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U.S. Urging Israel, Egypt to Accept Two-step Arrangement: Allow Third Army to Receive Supplies, Dire

November 2, 1973
See Original Daily Bulletin From This Date

Premier Golda Meir met with President Nixon for 80 minutes in the White House today but there were no indications afterwards whether or not they had reached agreement on crucial matters relating to the present Middle East cease-fire and negotiations to follow. President Nixon characterized their talks as “very constructive as were the talks yesterday,” a reference to his meeting with Egyptian Foreign Minister Ismail Fahmi. The United States indicated today that it is urging Israel and Egypt to agree on a two-step arrangement that will allow Egypt’s trapped Third Army to receive supplies and then direct negotiations between them to follow. The possibility of a meeting in Washington between Secretary of State Henry A. Kissinger and Syria’s Deputy Foreign Minister Mohammed Zachariah Ismail who is in New York for the United Nations sessions, also was forecast by an authoritative American source.

Meanwhile, it was reported here today that Iraq and Syria have refused Kissinger’s request to visit their countries as part of his tour to several Arab capitals early this month. Baghdad reportedly let it be known that it did not wish to hold talks with any American official since Iraq has rejected the Middle East cease-fire and what it has termed excessive U.S. bias against the Arab nation. Damascus also reportedly declined to receive Kissinger because of what it termed the American anti-Arab policy. These attitudes were reported by the Lebanese newspaper Al-L Iwa. There was no immediate reaction by any official Syrian or Iraqi government spokesman to this report.

Referring to a possible arrangement, Department spokesman Robert J. McCloskey said that in the judgment of the U.S. the only way the situation can be resolved along the Suez Canal is to establish a “corridor” as “a possible compromise” between Israeli demands for their POWs and Egyptian demands for Israel’s withdrawal to the Oct. 22 cease-fire lines which, in effect, means Israeli release of its grip on the surrounded Egyptian Third Army. “Our role could be both procedural and substantive,” McCloskey said with regard to the U.S. approach toward Egypt and Israel. “If the parties get to a negotiation,” he said “it will require a more active role by the United States.” The U.S. and the Soviet Union, he said, are “coming together on financing the United Nations Emergency Force and possible U.S.-Soviet participation in the non-armed United Nations Truce Supervision Organization. It was reliably said here that the U.S. and the Soviet Union will have 32 members each in UNTSO.

President Nixon and Mrs. Meir both seemed very relaxed as they posed for photographers after their meeting. Nixon had his arm around Mrs. Meir as he led her to her limousine and they appeared to be chatting amiably. Kissinger, who participated in the meeting, also seemed much more relaxed than he had been before the session. The Israeli Premier was accompanied at her meeting with Nixon by the Israeli Ambassador, Simcha Dinitz, and Gen. Aharon Yariv, former Israeli intelligence chief who is Mrs. Meir’s advisor. The Israeli leader, arriving here last night, stressed the “real and basic” friendship between the U.S. and Israel but conceded that “there are problems” and “things have to be clarified.” Visibly tired after an 11-hour flight from Tel Aviv, the 75-year-old Premier expressed confidence that relations between her government and the U.S. would be clarified at her meeting with the President.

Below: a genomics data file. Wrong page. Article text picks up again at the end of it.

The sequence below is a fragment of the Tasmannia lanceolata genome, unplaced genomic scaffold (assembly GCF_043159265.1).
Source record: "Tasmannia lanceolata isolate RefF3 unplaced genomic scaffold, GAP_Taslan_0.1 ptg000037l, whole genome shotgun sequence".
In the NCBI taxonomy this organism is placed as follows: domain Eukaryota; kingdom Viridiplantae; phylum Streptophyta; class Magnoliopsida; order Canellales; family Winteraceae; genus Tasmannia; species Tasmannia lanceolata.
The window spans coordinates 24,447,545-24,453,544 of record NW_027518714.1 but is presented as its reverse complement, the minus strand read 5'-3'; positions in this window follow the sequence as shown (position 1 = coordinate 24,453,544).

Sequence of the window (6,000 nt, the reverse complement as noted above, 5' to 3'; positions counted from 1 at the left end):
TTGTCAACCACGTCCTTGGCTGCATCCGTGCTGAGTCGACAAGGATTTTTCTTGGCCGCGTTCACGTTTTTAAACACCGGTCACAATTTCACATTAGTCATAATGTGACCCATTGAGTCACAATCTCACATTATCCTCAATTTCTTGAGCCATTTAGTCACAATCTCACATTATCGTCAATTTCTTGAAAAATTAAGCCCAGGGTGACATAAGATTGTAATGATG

Mrs. Meir said she was “very happy and appreciative” of the way the U.S. demonstrated its friendship for Israel. The U.S. government, she said, “wishes us well and has demonstrated it more than once.” She praised Nixon’s role during the recent Middle East war and his efforts to secure a durable peace in the region. Mrs. Meir added, however, that “naturally, from time to time problems and questions arise for which we seek answers and clarification.” It would be almost unnatural “if the United States saw things exactly as Israel sees it,” she added. The Israeli Premier also observed that “No one can say that the United States is any enemy of the Arabs. It is the only big power that is interested in peace in the area.”

Premier Meir’s arrival in Washington yesterday capped a day of intensive diplomatic activity related to the Middle East. Nixon met for 45 minutes with Fahmi who was yesterday appointed Egypt’s Foreign Minister, replacing Mohammed el-Zayyat who was named advisor to President Anwar Sadat, and shook his hand warmly outside the Presidential office as the Egyptian stepped into his limousine. Fahmi and Kissinger hugged each other and smiled broadly as they stood in the White House driveway after the talks. This was in sharp contrast to Kissinger’s mood this morning after conferring with Mrs. Meir. The Secretary of State appeared extraordinarily glum and even grim. (Late this afternoon Mrs. Meir held a press conference. See P. 2 for story.)

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